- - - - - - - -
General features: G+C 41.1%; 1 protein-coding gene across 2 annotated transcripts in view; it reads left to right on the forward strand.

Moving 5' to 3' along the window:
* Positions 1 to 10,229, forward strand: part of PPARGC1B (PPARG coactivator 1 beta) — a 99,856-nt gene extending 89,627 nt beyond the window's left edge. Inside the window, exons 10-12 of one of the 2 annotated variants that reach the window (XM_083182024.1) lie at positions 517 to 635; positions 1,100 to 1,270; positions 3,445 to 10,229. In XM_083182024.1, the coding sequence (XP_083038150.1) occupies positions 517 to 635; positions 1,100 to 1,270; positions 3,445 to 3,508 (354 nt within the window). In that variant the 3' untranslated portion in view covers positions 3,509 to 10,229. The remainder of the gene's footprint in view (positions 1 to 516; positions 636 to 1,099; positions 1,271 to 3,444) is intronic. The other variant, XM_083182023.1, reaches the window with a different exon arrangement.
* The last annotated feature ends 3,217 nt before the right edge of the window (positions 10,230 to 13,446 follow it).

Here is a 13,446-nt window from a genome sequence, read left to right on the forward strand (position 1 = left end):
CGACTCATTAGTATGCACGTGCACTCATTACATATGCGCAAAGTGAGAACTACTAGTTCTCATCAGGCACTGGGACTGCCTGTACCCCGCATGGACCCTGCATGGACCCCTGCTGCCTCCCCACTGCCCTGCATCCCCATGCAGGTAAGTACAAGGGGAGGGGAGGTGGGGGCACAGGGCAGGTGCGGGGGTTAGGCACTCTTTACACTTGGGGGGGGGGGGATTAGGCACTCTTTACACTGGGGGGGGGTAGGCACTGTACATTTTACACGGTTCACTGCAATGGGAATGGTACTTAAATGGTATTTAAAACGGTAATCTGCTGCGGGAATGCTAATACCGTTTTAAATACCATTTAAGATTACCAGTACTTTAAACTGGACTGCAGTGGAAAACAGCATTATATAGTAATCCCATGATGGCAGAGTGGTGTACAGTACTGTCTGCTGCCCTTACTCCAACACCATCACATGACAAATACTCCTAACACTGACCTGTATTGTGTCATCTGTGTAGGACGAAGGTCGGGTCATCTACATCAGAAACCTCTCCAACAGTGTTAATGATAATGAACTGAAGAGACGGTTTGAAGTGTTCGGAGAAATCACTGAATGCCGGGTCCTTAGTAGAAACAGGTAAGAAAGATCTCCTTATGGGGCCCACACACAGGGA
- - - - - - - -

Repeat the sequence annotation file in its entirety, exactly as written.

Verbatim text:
General features: G+C 41.1%; 1 protein-coding gene across 2 annotated transcripts in view; it reads left to right on the forward strand.

Moving 5' to 3' along the window:
* Positions 1 to 10,229, forward strand: part of PPARGC1B (PPARG coactivator 1 beta) — a 99,856-nt gene extending 89,627 nt beyond the window's left edge. Inside the window, exons 10-12 of one of the 2 annotated variants that reach the window (XM_083182024.1) lie at positions 517 to 635; positions 1,100 to 1,270; positions 3,445 to 10,229. In XM_083182024.1, the coding sequence (XP_083038150.1) occupies positions 517 to 635; positions 1,100 to 1,270; positions 3,445 to 3,508 (354 nt within the window). In that variant the 3' untranslated portion in view covers positions 3,509 to 10,229. The remainder of the gene's footprint in view (positions 1 to 516; positions 636 to 1,099; positions 1,271 to 3,444) is intronic. The other variant, XM_083182023.1, reaches the window with a different exon arrangement.
* The last annotated feature ends 3,217 nt before the right edge of the window (positions 10,230 to 13,446 follow it).

Here is a 13,446-nt window from a genome sequence, read left to right on the forward strand (position 1 = left end):
CGACTCATTAGTATGCACGTGCACTCATTACATATGCGCAAAGTGAGAACTACTAGTTCTCATCAGGCACTGGGACTGCCTGTACCCCGCATGGACCCTGCATGGACCCCTGCTGCCTCCCCACTGCCCTGCATCCCCATGCAGGTAAGTACAAGGGGAGGGGAGGTGGGGGCACAGGGCAGGTGCGGGGGTTAGGCACTCTTTACACTTGGGGGGGGGGGGATTAGGCACTCTTTACACTGGGGGGGGGTAGGCACTGTACATTTTACACGGTTCACTGCAATGGGAATGGTACTTAAATGGTATTTAAAACGGTAATCTGCTGCGGGAATGCTAATACCGTTTTAAATACCATTTAAGATTACCAGTACTTTAAACTGGACTGCAGTGGAAAACAGCATTATATAGTAATCCCATGATGGCAGAGTGGTGTACAGTACTGTCTGCTGCCCTTACTCCAACACCATCACATGACAAATACTCCTAACACTGACCTGTATTGTGTCATCTGTGTAGGACGAAGGTCGGGTCATCTACATCAGAAACCTCTCCAACAGTGTTAATGATAATGAACTGAAGAGACGGTTTGAAGTGTTCGGAGAAATCACTGAATGCCGGGTCCTTAGTAGAAACAGGTAAGAAAGATCTCCTTATGGGGCCCACACACAGGGA